by David Jeremiah
Sometimes in life, it’s not what you know; it’s who you know. Of course, what you know is vitally important. But think of it this way: The less you know, the more important who you know becomes.
Think about some examples from biblical history:
•A New World: God wanted Noah and his family to be the ones to populate the new world after the Flood. It meant building an ark, loading the animals, collecting food, floating for 150 days, then establishing a new human order. It wasn’t what Noah knew that was important; it was only important that he “walked with God” (Genesis 6:9).
•A New Nation: When it came time for God to create a people through whom to bring a Savior into the world, He chose Abraham. God told Abraham and his family to leave their home and travel to a land called Canaan where God promised to do something great through him. So Abraham left “not knowing where he was going” (Hebrews 11:8). It wasn’t what Abraham knew that was important; it was only important that he was “the friend of God” (James 2:23).
•A New Calling: Jesus told Andrew and Peter, James and John, and others to follow Him, that He would make them fishers of men. They didn’t know where Jesus was going, which meant they didn’t know where they were going. But they laid down their vocations and took up His. It wasn’t what the first disciples knew that was important; it was only important that they had “found Him of whom Moses in the law, and also the prophets, wrote” (John 1:45).
•A New Faith: Paul was confronted by Jesus and commissioned to carry the Name of Christ “before Gentiles, kings, and the children of Israel” (Acts 9:15). Paul had been called to a new faith and had more questions than answers. It wasn’t important what Paul didn’t know; it was only important that he had come to “know Him and the power of His resurrection, and the fellowship of His sufferings” (Philippians 3:10).
In each of these instances, people were given a new vision to consider—and very few details. But more important than what they knew was Who they knew. And the same is true when God gives us a vision for a new venture.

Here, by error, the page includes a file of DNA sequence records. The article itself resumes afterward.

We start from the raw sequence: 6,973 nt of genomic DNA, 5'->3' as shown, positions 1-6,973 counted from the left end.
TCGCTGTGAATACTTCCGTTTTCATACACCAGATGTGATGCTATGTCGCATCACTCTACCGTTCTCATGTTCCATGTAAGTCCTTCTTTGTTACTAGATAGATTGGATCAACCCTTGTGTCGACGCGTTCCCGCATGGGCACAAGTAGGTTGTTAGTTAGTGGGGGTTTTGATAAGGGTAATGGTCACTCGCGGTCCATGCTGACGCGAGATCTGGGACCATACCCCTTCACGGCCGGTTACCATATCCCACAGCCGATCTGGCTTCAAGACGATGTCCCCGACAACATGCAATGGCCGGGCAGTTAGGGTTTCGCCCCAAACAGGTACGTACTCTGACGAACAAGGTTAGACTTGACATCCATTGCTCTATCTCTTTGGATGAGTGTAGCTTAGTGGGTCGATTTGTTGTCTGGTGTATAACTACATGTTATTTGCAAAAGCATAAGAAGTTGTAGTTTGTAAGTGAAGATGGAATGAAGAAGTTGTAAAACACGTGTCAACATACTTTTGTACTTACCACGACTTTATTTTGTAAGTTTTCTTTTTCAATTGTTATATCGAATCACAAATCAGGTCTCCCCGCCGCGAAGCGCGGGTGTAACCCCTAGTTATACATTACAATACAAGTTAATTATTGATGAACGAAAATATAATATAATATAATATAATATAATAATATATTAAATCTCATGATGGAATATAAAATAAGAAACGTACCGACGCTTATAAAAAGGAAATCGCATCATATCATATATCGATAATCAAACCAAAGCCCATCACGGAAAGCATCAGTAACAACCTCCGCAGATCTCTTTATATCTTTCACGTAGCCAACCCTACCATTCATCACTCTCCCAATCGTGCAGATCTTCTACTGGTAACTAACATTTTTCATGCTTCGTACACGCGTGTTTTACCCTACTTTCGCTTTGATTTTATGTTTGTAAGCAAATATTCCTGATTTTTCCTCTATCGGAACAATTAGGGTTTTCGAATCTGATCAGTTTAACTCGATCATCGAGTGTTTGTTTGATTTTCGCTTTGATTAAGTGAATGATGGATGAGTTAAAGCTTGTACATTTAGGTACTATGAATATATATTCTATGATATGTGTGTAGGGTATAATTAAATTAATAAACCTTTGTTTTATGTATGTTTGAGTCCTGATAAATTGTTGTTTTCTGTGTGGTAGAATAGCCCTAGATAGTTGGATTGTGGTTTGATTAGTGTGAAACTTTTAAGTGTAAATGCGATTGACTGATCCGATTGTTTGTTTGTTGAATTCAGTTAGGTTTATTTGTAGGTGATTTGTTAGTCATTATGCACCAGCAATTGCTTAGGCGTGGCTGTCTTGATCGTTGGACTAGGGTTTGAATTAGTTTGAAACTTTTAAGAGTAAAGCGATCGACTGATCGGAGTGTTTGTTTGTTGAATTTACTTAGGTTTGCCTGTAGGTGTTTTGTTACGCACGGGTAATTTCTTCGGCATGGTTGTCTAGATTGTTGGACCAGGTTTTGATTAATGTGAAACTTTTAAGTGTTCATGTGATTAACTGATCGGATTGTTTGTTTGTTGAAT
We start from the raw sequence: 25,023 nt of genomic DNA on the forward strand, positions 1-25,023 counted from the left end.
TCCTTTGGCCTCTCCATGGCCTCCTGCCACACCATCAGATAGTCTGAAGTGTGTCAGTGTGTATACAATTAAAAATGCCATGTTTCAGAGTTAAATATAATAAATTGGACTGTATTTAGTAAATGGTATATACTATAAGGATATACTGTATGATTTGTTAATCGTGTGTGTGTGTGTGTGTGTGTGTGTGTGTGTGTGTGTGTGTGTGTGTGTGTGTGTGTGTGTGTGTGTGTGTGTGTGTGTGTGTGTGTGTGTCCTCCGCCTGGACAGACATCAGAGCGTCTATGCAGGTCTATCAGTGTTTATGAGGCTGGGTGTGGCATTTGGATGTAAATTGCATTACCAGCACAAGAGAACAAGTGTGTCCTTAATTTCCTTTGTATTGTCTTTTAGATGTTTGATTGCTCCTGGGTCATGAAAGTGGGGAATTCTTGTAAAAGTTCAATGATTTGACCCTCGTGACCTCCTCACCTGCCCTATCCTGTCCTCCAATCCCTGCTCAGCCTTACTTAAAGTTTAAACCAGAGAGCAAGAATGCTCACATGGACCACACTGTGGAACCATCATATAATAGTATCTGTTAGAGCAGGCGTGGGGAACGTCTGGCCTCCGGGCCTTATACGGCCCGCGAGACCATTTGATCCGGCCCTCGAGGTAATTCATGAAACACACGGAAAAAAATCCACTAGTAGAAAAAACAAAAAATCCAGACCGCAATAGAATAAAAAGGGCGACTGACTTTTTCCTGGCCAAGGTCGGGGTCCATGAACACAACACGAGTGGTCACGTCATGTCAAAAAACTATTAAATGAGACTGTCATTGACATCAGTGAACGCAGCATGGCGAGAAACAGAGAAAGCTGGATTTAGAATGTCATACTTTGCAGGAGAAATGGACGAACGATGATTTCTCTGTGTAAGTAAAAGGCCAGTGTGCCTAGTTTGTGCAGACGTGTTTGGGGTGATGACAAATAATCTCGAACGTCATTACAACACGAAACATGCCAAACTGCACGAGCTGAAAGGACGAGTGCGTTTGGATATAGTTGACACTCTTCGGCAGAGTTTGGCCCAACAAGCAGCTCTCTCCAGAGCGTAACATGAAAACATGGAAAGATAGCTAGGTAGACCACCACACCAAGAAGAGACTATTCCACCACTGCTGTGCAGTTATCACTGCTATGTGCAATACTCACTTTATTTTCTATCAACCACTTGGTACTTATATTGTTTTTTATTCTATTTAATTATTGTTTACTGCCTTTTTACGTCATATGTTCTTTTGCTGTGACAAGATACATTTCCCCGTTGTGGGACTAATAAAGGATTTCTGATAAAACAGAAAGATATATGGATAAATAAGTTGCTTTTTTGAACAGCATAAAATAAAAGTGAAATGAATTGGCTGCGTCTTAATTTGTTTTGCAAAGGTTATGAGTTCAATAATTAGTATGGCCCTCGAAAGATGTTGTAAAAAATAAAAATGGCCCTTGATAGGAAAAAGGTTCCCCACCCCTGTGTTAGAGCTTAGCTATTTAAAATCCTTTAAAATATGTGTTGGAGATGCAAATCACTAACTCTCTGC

A New Venture
You’ve heard of “the paralysis of analysis” I’m sure. It’s what happens when we get frozen in our tracks because we realize we don’t know the answer to every question we have about the future. But wait—there is someone who knows what we don’t know, and that is God Himself. After all, if we had the answers to all of our questions about the future, we’d have no need of God. Our human limitations serve to make us dependent on Him, to bring us back into an intimate “working relationship” with God our Creator.
Do you have a vision, an idea, or a dream you believe God would bless—something that would serve people and bring honor and glory to God at the same time? There are two dangers in such a case. First, we can think we know too much—being proud about what we know without including the Who in our plans (James 4:13-17). But the second is equally as dangerous: failing to do anything because of what we don’t know and failing to have faith in the One who knows it all.
I have found three things to be important when considering a new venture in life:
1. Prepare: Discover everything I can through reading, prayer, and counsel with others.
2. Compare: If there are gaps in my knowledge, I simply say to the Lord, “I need Your guidance. I don’t know the answers to this set of questions. I don’t know the future, but I know You do. I believe You will guide and provide as I trust You.”
3. Beware: Today’s answer is usually not the whole answer. God’s plans tend to be unveiled over time, as we need to know them, not all at once.
What we know is important, but it’s not as important as Who we know. If you know God through faith in Christ, begin walking into your new venture today.
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